The next normal: using foot traffic and sales data to map the ‘Road to recovery’

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Blis partners globally with IRi Worldwide to help marketers create a holistic understanding of consumers’ behaviors and boost campaign efficacy through store visits and purchase data. This joint post, also shared on the IRi blog, helps brands to navigate the road to recovery and a changed consumer landscape as a result of COVID-19.

As U.S. states have now reopened in some capacity, there are several signs that consumers are cautiously re-entering the market with safety measures in place. Those early indicators include:

Increasing mobility: We’re seeing an overall 15% increase in foot traffic from peak pandemic to early recovery stages among a selection of national CPG retailers across the U.S.

The return of competition: A dip in store loyalty among a selection of national CPG retailers (down from 80% at the peak of the crisis in mid-March to 74% now) indicates increased consumer choice.

Steady store attendance: Store visitation rates have actually increased year over year by one percentage point — suggesting that despite restrictions, actual store attendance doesn’t appear to have suffered for retailers’ target audiences.

People still spending: Average campaign sales lifts have remained steady at around the 4% mark, meaning ads have still been effective at driving incremental sales. These lifts have tended to be higher among products that are more “essential,” such as shampoo and body wash — particularly around the panic-buying and stock-up period in March. For example, one particular hair care campaign saw a weekly sales lift of 28% during the weeks commencing March 9 and March 16.

For brands, this means now is the time to fight hard to defend and retain the new consumers who have relied on these products throughout the crisis, while also doubling down on acquisition strategies to competitively win and diversify the customer base.

Insights in Action: Mapping Summer 2020

To advise CPG brands in advance of the Fourth of July holiday, Blis studied foot traffic and loyalty across three key COVID-19 periods: pre-pandemic (February, the week leading into and including President’s Day Weekend), peak-pandemic (April, the week leading into and including Easter weekend) and early recovery (May, the week leading up to and including Memorial Day Weekend).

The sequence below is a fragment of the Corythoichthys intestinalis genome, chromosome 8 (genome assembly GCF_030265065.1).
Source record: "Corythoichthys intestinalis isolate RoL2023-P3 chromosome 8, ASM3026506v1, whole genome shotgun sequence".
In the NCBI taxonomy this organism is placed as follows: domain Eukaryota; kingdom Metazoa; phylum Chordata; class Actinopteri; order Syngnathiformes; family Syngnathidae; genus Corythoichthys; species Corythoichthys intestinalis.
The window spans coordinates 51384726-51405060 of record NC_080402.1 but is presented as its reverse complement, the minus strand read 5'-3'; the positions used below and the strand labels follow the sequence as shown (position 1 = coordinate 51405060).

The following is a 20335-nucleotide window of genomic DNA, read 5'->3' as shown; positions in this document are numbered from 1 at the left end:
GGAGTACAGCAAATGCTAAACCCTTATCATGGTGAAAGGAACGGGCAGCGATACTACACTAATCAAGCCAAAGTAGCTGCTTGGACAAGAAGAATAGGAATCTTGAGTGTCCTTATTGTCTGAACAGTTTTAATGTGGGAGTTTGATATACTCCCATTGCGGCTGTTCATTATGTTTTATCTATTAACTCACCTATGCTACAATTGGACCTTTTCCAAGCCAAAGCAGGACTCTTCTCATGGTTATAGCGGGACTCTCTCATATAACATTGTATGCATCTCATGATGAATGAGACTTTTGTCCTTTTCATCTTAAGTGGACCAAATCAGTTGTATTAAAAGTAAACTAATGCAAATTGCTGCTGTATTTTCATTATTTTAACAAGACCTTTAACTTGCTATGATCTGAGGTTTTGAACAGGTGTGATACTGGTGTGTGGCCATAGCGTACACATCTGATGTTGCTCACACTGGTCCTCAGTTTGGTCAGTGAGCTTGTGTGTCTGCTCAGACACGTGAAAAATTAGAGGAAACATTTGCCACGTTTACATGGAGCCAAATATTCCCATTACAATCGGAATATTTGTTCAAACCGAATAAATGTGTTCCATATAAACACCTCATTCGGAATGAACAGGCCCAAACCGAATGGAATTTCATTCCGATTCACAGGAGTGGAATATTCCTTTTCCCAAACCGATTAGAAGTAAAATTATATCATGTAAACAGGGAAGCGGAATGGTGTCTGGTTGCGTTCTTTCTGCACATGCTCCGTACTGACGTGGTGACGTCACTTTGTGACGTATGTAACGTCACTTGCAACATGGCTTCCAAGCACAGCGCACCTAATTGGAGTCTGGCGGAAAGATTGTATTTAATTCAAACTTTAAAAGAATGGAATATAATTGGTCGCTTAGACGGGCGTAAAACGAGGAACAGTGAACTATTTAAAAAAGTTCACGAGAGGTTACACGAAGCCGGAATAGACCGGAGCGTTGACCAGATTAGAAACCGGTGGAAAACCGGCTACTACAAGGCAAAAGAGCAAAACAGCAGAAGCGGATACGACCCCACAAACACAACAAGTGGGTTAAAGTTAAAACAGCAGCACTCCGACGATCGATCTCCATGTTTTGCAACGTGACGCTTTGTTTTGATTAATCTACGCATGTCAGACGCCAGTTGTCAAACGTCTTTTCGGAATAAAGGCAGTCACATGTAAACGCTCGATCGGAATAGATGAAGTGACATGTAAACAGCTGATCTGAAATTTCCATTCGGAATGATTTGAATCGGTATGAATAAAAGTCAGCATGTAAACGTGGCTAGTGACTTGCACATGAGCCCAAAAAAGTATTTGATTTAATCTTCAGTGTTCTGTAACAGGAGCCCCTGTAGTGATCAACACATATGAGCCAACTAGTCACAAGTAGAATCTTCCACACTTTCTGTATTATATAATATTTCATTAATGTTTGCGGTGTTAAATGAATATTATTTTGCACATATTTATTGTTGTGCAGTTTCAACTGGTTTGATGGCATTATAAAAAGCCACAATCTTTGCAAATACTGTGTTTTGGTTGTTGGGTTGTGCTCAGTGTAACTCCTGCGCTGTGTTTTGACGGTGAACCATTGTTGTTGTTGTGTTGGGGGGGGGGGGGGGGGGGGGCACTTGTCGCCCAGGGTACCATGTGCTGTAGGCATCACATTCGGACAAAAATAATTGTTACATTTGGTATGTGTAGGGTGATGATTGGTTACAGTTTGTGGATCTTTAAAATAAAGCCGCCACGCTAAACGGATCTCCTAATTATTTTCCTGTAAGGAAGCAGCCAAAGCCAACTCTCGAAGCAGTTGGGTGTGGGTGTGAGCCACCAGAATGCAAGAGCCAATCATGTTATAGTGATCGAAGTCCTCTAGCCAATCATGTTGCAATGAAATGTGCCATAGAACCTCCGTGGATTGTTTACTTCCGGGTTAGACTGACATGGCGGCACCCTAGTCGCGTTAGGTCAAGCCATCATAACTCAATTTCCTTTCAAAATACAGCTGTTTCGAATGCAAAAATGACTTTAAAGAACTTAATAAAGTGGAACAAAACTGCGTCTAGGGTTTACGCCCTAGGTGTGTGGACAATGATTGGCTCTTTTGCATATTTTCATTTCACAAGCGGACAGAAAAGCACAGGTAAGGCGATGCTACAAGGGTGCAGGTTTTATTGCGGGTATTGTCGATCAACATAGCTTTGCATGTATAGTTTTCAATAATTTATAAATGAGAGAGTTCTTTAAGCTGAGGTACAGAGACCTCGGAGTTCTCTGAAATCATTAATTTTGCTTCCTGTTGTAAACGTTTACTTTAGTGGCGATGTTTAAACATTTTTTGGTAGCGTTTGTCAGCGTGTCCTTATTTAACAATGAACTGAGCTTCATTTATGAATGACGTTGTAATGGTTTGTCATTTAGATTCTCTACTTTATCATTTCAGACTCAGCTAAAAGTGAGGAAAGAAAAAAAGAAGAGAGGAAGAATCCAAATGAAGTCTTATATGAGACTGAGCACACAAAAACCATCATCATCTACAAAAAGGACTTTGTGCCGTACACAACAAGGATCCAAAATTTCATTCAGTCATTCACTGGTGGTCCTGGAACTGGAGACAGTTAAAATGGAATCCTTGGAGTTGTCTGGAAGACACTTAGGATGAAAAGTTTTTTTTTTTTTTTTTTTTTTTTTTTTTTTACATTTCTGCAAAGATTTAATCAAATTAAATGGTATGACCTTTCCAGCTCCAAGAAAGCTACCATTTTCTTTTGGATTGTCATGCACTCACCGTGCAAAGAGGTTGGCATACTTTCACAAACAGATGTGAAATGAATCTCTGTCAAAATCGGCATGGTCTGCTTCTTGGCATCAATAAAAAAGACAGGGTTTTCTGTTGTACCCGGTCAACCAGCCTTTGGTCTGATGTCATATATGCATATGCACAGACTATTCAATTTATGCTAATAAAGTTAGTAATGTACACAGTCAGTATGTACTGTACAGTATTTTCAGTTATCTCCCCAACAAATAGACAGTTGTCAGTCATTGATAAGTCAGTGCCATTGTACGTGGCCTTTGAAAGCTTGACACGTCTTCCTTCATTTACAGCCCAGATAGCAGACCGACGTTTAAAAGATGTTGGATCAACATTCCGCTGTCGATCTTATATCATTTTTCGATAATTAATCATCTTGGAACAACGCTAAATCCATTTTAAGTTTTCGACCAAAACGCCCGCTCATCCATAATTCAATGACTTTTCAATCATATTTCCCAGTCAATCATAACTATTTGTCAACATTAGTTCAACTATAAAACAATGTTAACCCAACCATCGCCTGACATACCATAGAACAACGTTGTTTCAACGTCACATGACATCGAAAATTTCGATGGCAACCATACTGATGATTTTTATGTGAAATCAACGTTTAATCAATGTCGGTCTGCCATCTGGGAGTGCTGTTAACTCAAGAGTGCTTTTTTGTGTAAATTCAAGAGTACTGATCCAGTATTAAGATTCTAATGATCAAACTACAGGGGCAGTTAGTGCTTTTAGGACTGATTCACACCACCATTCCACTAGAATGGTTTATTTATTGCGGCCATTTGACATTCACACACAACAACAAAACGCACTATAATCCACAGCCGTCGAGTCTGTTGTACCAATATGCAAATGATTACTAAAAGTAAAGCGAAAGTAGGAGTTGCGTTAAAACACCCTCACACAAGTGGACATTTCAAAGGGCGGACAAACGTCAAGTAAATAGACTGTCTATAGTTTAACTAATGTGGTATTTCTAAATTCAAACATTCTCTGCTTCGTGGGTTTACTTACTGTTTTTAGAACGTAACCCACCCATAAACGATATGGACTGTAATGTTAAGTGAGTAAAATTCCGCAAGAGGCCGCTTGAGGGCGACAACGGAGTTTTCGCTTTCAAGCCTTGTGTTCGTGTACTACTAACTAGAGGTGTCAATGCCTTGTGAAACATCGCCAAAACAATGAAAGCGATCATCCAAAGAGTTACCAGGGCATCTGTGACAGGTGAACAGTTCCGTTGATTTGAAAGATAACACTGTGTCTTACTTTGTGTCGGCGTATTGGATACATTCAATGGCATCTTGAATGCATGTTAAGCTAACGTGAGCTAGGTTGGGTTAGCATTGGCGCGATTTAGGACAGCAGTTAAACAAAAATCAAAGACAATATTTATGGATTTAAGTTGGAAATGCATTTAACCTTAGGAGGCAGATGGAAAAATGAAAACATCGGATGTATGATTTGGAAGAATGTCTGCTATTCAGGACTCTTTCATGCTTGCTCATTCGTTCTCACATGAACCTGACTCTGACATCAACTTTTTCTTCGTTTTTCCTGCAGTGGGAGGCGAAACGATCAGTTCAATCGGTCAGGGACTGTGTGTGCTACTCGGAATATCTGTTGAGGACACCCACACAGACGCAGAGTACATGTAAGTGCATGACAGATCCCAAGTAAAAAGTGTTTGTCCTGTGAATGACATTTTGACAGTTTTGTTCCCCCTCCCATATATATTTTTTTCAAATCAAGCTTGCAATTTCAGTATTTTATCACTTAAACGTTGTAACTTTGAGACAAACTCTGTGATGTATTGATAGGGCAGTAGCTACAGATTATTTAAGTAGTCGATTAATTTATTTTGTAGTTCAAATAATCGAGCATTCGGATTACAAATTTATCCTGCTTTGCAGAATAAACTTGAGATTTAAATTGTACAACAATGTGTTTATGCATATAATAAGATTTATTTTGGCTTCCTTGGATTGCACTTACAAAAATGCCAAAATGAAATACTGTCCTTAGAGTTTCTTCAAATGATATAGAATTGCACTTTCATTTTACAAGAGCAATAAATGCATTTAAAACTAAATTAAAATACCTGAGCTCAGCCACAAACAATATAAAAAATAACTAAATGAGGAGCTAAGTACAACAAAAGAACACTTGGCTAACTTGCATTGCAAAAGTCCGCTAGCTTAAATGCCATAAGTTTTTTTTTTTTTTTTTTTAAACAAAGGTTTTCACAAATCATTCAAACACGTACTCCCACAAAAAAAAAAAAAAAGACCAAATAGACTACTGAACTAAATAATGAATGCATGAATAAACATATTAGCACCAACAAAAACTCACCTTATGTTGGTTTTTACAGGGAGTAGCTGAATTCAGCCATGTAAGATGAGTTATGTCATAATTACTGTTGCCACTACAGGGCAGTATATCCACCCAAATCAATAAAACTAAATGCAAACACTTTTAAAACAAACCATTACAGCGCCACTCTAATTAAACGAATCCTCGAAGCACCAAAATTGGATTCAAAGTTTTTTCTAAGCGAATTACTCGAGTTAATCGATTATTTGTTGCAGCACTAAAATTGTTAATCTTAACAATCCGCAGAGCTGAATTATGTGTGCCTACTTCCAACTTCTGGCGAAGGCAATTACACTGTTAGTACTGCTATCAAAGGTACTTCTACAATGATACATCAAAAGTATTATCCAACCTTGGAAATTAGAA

The 10-day Memorial Day stretch had 11% more shoppers than in an equivalent window leading up to Easter, suggesting recovery.

2020 holiday store visits

iri_holiday

During the worst period of the COVID-19 outbreak, anywhere between 75% and 90% of shoppers disappeared from the market. However, we see that this drop was closer to only 60% on public holidays that fell during the outbreak. This shows that public holidays draw in shoppers — yes, even during a pandemic.

Memorial Day saw improvement in consumer activity (general-category foot traffic growth, plus a short-term public holiday boost) over Easter, and therefore an opportunity for brands. We predict the Fourth of July will build on this momentum. Memorial Day added 3% more shoppers during the three-day weekend, and 11% more shoppers during the 10-day period that led up to the holiday weekend (compared to the equivalent periods at Easter). Indeed, the 10-day Memorial Day period saw shopper volumes 7% higher than predicted.* If the trend towards increased footfall continues, then the incremental gains to be had from the 10-day July Fourth build-up should be greater than this (versus activating closer to the holiday itself).

The Takeaways: A Slow Road Back

While we’re far from a return to life as we knew it, we are seeing steady signs of renewed activity and a return of consumer choice, heightening the need for advertising. Below are some predictions as we look to the remainder of 2020 and into 2021:

Holidays on the horizon: July Fourth represents the next milestone in CPG shopping, and the trend is positive. The holiday offers disproportionately higher shopper counts (i.e., higher rewards) but is set against the likelihood of consumers shopping around more (i.e., higher competition) — particularly over the 10-day lead-up.

We will not see a V-shape recovery: We might see the start of an uptick and should certainly see this as a positive and make the most of it while we can. However, brands ought to prepare for the trajectory to be interrupted more than once before it gets close to pre-COVID levels.

The return of ROAS: There is understandable caution about picking up immediately where we left off before lockdown. However, customers will adapt to each iterative relaxation of restrictions, and as advertisers see demand returning, the opportunity to demonstrate return on ad spend is becoming more straightforward.

*7% higher than predicted, based on the 3-day to 10-day shopper ratio seen over President’s Day and Easter. Incremental shoppers = actual unique shopper count/predicted unique shopper count.

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